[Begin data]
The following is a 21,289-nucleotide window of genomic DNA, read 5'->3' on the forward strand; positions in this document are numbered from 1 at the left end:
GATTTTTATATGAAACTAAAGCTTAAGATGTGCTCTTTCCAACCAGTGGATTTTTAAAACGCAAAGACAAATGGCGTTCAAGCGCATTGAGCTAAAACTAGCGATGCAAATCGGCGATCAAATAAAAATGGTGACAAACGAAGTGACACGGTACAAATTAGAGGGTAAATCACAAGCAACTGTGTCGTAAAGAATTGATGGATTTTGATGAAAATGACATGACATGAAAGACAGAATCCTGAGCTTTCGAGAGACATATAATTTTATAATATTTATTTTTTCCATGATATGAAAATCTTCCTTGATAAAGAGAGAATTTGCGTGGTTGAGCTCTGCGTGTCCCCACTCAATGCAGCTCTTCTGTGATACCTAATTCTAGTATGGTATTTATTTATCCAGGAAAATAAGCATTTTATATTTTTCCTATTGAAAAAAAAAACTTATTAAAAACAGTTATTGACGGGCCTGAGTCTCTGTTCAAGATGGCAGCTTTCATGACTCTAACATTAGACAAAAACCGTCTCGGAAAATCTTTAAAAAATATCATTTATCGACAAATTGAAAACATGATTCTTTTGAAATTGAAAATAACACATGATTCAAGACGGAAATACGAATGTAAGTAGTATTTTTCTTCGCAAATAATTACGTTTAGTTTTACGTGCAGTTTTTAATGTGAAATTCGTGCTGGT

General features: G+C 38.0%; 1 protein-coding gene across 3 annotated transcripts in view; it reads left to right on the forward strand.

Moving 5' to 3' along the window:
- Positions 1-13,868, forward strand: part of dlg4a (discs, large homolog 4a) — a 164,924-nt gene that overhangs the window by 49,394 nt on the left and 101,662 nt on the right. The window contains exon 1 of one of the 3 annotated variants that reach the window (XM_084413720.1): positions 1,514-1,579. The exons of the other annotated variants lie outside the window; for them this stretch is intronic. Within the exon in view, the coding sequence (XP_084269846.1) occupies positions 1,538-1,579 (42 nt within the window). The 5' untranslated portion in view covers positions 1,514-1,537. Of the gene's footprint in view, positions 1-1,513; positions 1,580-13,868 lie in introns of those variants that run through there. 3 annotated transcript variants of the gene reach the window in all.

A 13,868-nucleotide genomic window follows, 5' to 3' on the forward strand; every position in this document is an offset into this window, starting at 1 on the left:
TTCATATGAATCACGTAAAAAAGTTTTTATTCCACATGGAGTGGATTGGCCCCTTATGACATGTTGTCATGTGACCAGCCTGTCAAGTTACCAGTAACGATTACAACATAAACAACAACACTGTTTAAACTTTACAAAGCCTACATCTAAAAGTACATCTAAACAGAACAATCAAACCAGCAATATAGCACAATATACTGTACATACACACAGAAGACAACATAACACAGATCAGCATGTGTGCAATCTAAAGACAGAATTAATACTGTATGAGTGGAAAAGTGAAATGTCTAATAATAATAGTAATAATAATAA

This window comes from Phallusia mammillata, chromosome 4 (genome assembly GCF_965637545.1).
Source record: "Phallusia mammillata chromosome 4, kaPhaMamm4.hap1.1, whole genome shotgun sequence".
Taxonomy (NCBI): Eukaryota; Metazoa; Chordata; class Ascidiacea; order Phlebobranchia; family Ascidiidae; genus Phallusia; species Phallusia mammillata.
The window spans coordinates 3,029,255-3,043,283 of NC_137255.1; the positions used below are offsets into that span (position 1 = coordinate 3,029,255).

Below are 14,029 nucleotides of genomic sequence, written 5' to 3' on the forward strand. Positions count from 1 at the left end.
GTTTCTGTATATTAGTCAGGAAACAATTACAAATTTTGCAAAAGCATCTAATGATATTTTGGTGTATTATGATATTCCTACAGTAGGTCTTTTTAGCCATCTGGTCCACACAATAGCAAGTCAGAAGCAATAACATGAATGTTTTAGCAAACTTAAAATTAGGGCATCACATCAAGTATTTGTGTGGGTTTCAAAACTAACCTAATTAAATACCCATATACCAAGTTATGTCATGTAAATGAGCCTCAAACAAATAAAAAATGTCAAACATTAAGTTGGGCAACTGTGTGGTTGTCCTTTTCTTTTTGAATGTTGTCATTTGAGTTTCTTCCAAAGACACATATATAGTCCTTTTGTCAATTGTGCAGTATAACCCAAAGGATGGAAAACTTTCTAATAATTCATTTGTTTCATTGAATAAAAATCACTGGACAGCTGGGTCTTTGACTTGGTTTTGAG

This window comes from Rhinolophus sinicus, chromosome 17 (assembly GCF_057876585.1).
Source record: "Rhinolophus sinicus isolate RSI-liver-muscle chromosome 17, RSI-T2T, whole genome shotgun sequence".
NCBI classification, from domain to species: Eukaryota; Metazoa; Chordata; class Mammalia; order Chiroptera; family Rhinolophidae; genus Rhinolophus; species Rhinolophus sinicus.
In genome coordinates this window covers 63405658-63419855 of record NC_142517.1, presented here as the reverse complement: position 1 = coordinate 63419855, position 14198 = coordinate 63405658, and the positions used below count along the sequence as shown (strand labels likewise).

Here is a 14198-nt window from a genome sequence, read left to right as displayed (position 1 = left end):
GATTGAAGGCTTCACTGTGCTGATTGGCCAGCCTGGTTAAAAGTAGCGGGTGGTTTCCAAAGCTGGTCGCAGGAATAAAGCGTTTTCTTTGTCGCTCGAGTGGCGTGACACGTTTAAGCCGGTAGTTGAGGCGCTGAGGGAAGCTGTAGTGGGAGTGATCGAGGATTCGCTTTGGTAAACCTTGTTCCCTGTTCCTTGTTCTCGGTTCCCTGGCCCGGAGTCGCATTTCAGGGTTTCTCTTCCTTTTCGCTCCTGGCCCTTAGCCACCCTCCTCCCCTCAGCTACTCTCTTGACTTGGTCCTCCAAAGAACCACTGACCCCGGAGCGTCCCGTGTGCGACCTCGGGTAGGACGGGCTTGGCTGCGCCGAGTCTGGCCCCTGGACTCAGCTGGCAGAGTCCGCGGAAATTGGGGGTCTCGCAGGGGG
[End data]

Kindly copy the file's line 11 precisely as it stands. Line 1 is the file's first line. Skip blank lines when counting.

The window spans coordinates 3,029,255-3,043,283 of NC_137255.1; the positions used below are offsets into that span (position 1 = coordinate 3,029,255).